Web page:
rainy, stormy, very humid, temps 25
Wow, were we pooped! Sort of giddy. The flight was perfect...and not really all that long from Vancouver to Montreal. We were lucky the festival paid for the upgrade to - not business class - but the next best thing...the emergency exit seats. Air Canada, like many carriers, is now charging for the extra legroom seats...which is fine with me. Means we're guaranteed to get them, if we book early enough. but air Canada is so cheap I suspect if anything happened to the plane they'd charge people to use the emergency exit.
Michael slept a bit but I just relaxed, listened to music, read, watched old episodes of some forgettable sitcom. - I've forgotten which one. And just had a nice flight.
Got in, got the bags, grabbed a cab...that for me is one of the ahhhh moments in travel...sitting back in the taxi on the way home. No more worries, no wondering if this will go OK, or that will happen. What a waste of time worry is, and I'm sure getting better - but it still feels amazing to lean back in the taxi and look out the window. Phew.
I loaded the car while Michael went to the apartment and picked up whatever we'd left (mostly recycling) - then we whizzed down to the Granby Hospital - and there was Jacques, sitting up in bed eating cucumber fresh from their garden! For a man we never thought we'd see again he was looking very much alive. And laughing, and the look on his face as he ate the thin slice of cucumber. Better than a lottery win, better than 600 threat count sheets, better than any upgrade or luxury suite.
We tried not to stay too long and tire him out, but it's hard because we love his company, and he's very gracious. We went with Louise to the family lounge and had a wonderful talk. She told me in the evenings, in their quiet time, she reads The Brutal Telling to him until he's too tired, and he falls asleep.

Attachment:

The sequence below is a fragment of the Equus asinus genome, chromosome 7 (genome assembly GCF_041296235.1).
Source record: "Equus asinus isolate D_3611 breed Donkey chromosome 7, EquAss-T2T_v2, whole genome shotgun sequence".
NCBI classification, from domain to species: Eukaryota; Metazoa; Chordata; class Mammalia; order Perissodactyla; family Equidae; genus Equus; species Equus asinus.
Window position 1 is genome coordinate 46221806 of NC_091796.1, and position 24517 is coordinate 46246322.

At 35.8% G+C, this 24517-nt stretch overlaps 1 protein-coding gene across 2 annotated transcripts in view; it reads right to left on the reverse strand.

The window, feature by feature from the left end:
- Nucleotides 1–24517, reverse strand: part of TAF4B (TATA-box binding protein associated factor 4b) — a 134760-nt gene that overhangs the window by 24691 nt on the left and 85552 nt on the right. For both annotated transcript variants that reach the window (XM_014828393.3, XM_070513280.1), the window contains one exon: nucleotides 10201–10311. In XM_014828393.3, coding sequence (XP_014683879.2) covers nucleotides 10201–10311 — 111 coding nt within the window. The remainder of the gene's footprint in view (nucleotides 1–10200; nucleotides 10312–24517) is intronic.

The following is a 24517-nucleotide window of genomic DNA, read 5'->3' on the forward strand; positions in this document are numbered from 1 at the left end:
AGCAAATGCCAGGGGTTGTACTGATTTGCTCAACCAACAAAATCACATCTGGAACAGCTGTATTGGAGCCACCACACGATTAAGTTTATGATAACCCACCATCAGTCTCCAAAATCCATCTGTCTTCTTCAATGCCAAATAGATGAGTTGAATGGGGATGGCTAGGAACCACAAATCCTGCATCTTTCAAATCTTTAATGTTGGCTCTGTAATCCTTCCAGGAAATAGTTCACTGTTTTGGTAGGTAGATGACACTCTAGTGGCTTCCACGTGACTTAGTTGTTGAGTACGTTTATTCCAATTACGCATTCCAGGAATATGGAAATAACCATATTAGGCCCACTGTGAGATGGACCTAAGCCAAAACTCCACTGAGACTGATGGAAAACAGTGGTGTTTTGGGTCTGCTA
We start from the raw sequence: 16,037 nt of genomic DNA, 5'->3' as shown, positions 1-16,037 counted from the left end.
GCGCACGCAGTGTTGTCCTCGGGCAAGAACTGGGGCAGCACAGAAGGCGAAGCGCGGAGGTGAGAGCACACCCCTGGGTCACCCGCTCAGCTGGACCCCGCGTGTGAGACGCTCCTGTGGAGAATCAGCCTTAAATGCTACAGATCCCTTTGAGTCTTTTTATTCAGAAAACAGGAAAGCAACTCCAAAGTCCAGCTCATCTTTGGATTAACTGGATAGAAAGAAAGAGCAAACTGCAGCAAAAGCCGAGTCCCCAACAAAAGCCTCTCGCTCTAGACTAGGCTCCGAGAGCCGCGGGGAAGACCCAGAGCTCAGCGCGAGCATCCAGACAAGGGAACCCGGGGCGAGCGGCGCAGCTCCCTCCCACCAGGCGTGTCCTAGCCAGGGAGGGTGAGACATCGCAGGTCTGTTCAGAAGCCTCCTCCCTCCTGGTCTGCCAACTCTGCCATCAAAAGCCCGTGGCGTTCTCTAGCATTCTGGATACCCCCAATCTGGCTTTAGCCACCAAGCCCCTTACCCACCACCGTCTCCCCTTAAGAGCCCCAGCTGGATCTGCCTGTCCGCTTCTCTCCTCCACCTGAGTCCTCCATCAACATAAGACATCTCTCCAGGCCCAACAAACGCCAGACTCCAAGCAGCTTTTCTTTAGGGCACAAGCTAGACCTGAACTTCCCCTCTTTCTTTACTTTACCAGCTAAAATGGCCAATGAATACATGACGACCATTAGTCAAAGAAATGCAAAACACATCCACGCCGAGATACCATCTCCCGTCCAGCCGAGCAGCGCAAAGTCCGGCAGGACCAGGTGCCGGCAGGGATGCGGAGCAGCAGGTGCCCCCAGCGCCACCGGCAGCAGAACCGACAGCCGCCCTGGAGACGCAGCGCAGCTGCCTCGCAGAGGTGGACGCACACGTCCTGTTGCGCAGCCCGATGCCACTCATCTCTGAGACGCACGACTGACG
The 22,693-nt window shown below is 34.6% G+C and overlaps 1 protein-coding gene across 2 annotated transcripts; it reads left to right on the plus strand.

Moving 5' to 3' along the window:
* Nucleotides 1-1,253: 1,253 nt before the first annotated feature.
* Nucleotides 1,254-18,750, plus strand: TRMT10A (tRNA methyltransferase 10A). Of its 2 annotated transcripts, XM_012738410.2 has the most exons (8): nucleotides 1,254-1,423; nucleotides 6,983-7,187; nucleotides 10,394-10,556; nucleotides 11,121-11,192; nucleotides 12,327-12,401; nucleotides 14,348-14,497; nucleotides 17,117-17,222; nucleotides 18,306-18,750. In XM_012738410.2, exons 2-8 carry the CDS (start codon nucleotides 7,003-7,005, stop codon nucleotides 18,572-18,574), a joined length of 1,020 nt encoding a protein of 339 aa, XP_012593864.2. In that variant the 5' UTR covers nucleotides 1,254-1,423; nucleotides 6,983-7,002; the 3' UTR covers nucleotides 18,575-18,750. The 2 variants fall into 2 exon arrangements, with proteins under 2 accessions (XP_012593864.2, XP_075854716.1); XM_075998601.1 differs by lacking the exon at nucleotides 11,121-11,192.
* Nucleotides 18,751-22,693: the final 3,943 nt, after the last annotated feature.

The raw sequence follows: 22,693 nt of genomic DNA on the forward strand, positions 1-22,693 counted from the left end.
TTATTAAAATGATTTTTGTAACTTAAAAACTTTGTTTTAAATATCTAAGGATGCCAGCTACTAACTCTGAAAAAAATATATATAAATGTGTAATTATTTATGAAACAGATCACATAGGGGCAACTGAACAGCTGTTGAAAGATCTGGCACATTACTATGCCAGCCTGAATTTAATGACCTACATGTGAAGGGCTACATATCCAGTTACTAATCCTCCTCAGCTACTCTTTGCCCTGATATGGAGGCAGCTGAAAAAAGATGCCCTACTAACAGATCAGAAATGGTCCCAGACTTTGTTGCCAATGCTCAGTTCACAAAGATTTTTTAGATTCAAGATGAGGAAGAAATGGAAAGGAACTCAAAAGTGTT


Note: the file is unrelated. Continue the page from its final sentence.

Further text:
I can't tell you what that means to me, and does to me, to hear that. Better than any upgrade, or luxury suite, or 600 threat count sheets. But perhaps not quite as splendid as a single slice of cucumber.
Susan's arriving in an hour or so to stay at the cottage. The young couple who are there will leave in a couple of hours. She's Kelley - the daughter of our friend Wilder, and her husband is Brent. They have a 2 year old daughter, Freya. Brent is a doctor and has been deployed to Afghanistan. He's been there 6 months. This is his leave, so we gave them the cottage so that the family could be alone. Their thin slice of cucumber. But we did drop by briefly yesterday afternoon to say hi. We'd never met Brent. They're very brave. As are thousands and thousands of families - as you know.
We had a nap, then had dinner, and went to bed again. Fell asleep knowing how lucky we are - deep dreams of peace.